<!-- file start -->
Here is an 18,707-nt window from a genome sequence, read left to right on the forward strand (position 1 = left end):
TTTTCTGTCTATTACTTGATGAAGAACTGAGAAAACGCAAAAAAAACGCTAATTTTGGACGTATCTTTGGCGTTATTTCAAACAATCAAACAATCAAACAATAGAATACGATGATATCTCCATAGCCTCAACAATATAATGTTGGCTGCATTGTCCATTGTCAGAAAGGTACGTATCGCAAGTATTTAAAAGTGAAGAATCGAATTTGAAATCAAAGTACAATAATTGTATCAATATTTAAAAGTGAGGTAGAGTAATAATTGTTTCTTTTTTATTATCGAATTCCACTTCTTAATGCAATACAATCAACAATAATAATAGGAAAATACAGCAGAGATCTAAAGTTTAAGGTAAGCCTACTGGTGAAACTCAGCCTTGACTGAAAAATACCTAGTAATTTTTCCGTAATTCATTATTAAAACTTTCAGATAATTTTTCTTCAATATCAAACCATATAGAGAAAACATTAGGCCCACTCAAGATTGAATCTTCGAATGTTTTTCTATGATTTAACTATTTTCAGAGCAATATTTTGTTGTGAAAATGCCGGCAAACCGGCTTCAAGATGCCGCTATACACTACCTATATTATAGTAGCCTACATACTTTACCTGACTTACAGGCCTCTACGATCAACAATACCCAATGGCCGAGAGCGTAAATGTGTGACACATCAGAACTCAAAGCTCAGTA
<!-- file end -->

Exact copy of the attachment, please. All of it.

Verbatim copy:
Here is an 18,707-nt window from a genome sequence, read left to right on the forward strand (position 1 = left end):
TTTTCTGTCTATTACTTGATGAAGAACTGAGAAAACGCAAAAAAAACGCTAATTTTGGACGTATCTTTGGCGTTATTTCAAACAATCAAACAATCAAACAATAGAATACGATGATATCTCCATAGCCTCAACAATATAATGTTGGCTGCATTGTCCATTGTCAGAAAGGTACGTATCGCAAGTATTTAAAAGTGAAGAATCGAATTTGAAATCAAAGTACAATAATTGTATCAATATTTAAAAGTGAGGTAGAGTAATAATTGTTTCTTTTTTATTATCGAATTCCACTTCTTAATGCAATACAATCAACAATAATAATAGGAAAATACAGCAGAGATCTAAAGTTTAAGGTAAGCCTACTGGTGAAACTCAGCCTTGACTGAAAAATACCTAGTAATTTTTCCGTAATTCATTATTAAAACTTTCAGATAATTTTTCTTCAATATCAAACCATATAGAGAAAACATTAGGCCCACTCAAGATTGAATCTTCGAATGTTTTTCTATGATTTAACTATTTTCAGAGCAATATTTTGTTGTGAAAATGCCGGCAAACCGGCTTCAAGATGCCGCTATACACTACCTATATTATAGTAGCCTACATACTTTACCTGACTTACAGGCCTCTACGATCAACAATACCCAATGGCCGAGAGCGTAAATGTGTGACACATCAGAACTCAAAGCTCAGTA